In 2016 the size of the Indigenous economy was estimated to be close to $30 billion; it actually came in at $32 billion, with a significant escalation in growth over the previous 10 years.

Speaker:
Carol Anne Hilton, MBA, founder & CEO, Indigenomics Institute

BREAKOUT SESSION 5
Lessons from the Forest Practices Board: Managing for Fish Habitat

Location: Nanaimo River Room

The FPB is completing a special investigation into effect of forest practices on fish habitat. This is the second part of the two part series looking at fish habitat in BC. This investigation will focus on how well fish habitat is conserved under FRPA.

  • Licensees’ compliance with FRPA’s requirements to protect fish habitat; and,
  • Whether, and to what extent, planning and practices by forest and range licensees are contributing to the protection of fish habitat at both the site and watershed levels in sample watersheds know to have significant fish values.

Speakers:
Doug Wahl, RPBio, manager, audits & investigations, Forest Practices Board
Derek Tripp, RPBio, Tripp & Associates Consulting Ltd.

Moderator:
Sam Coggins, RPF, director, investigations, Forest Practices Board

BREAKOUT SESSION 6
The Art of Public Engagement: Sharing the Story of Sustainable Forest Management

Location: Departure Bay Room

The public has more and more questions about what is happening in the woods. In many communities, residents are demanding influence in harvest activities, and with social media fanning the flames, their calls to action are being heard broadly. Changes to FRPA are encouraging more public engagement. How do forest professionals engage the public in an effective way? What kind of information is important, and what kind of actions will satisfy a public that is worried about climate change and the future of our forests? What role does media play, and how do we get our messages out in an effective way?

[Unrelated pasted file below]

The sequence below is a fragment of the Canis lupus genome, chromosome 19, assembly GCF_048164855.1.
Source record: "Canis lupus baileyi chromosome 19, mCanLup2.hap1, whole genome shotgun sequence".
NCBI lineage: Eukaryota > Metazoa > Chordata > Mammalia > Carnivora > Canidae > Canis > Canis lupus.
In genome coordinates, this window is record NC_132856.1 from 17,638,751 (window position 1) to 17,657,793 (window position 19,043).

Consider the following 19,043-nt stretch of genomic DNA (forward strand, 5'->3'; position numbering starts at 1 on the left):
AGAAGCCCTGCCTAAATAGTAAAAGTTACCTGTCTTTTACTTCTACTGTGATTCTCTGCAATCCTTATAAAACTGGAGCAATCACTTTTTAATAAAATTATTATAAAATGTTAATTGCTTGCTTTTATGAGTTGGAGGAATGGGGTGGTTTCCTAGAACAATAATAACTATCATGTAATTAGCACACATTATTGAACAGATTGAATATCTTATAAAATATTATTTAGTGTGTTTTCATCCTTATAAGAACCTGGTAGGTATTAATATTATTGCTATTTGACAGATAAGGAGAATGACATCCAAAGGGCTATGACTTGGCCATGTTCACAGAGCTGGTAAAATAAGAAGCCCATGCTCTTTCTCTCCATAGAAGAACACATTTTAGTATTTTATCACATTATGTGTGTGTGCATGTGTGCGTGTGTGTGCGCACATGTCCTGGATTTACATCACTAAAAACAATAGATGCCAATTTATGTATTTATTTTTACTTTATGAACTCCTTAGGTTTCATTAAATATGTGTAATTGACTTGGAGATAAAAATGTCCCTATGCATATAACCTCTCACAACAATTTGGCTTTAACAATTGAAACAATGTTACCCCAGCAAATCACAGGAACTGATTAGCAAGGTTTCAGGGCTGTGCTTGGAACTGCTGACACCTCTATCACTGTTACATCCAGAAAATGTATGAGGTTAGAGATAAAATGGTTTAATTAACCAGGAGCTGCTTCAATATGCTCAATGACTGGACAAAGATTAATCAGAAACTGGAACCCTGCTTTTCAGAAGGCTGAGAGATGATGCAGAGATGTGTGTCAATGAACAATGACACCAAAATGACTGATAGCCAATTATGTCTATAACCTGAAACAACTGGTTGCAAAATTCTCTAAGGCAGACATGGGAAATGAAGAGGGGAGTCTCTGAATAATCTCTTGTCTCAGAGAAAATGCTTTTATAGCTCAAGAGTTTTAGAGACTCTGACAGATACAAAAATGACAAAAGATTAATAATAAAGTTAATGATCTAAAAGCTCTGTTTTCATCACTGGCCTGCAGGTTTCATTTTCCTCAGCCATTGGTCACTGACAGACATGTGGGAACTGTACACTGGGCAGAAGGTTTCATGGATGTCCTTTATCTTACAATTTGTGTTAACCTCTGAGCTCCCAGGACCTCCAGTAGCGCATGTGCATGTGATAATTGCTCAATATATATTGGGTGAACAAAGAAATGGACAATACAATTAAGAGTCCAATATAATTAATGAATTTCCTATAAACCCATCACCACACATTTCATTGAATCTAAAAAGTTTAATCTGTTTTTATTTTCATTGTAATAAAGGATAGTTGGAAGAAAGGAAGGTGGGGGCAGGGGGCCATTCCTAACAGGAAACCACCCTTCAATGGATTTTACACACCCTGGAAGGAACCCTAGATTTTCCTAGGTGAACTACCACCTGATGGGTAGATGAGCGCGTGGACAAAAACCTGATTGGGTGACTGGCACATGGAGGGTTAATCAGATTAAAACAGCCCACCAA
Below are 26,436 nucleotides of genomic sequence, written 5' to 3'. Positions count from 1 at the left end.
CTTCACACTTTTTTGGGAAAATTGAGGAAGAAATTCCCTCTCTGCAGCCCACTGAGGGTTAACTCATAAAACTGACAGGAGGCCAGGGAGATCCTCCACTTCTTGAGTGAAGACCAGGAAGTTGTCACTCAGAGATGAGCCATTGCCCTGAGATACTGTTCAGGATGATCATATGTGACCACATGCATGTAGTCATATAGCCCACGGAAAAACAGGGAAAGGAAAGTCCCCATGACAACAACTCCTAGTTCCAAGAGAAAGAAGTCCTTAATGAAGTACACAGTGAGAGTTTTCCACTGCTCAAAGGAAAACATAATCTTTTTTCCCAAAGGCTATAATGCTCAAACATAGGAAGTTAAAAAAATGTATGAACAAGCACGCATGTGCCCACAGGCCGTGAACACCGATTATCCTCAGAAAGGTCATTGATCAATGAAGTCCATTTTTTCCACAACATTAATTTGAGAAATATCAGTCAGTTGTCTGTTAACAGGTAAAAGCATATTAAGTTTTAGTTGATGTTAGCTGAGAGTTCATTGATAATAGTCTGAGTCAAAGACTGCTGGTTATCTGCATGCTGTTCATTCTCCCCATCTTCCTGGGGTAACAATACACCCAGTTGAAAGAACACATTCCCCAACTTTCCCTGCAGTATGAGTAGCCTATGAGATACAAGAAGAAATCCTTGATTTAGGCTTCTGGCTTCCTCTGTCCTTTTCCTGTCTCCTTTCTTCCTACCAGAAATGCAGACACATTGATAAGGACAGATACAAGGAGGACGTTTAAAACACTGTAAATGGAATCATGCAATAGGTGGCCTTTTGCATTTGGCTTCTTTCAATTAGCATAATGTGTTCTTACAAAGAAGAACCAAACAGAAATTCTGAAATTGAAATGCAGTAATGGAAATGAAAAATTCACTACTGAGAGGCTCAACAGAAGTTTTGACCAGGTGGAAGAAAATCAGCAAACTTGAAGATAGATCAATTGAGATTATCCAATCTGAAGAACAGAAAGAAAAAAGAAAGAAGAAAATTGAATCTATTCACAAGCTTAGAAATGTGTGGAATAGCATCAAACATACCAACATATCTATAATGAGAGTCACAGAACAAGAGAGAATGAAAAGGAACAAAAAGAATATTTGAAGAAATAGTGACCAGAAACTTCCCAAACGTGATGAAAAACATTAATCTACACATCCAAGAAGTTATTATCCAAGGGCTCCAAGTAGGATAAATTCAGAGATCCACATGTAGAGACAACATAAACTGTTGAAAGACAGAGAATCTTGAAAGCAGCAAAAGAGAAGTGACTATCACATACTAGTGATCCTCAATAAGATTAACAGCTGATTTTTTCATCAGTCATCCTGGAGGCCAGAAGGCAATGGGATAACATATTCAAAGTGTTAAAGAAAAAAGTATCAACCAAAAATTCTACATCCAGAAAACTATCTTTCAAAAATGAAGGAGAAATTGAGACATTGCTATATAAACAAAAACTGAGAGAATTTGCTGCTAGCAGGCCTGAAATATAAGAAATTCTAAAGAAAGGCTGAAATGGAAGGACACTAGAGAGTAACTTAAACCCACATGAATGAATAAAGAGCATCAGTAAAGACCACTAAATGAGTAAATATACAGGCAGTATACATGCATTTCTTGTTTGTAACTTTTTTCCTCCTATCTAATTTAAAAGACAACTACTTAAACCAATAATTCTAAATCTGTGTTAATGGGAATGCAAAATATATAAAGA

Speakers:
Stewart Muir, executive director, Resource Works
Makenzie Leine, RPF, vice president, business development and Indigenous partnerships, A&A Trading

Moderator:
Rick Monchak, RPF, board member, Forest Practices Board

12:00 pm–1:30 pm

KEYNOTE LUNCHEON WITH JORDIN TOOTOO
Aiming for Wellness Together: Mental Health and Resilient Communities

Location: Mt Benson Ballroom D & C

1:45 pm–3:00 pm

72nd ABCFP ANNUAL GENERAL MEETING**

Location: Mt Benson Ballroom D & C

**Members can attend for free. No registration required.

3:00 pm–4:00 pm

CONVERSATION WITH COUNCIL

Location: Mt Benson Ballroom D & C

3:30 pm-4:30 pm

Forest Without Borders Meeting

Location: Lantzville Room

For more information, please contact Alan Fry.

5:00 pm-6:30 pm

UBC FORESTRY ALUMNI RECEPTION

Location: Departure Bay Room

Please RSVP to attend.

For more information, please contact Michelle Lindsay.

5:30 pm–6:30 pm

EXHIBIT HALL HAPPY HOUR

Location: Newcastle Island Lobby and Mt Benson Ballroom A & B


Sponsored by:

6:30 pm–11:00 pm

PRESIDENT’S AWARDS BANQUET

Location: Mt Benson Ballroom D & C

6:30 pm

Registration and Trade Show Closes


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Friday, February 7
7:00 am

Registration and Trade Show Opens

Location: Newcastle Island Lobby and Mt Benson Ballroom A & B

7:00 am–8:00 am

BREAKFAST

Location: Mt Benson Ballroom D & C

8:00 am–9:15 am

PLENARY
Ministry of Forest, Lands, Natural Resource Operations and Rural Development Representative

Location: Mt Benson Ballroom D & C

9:15 am–9:45 am

COFFEE BREAK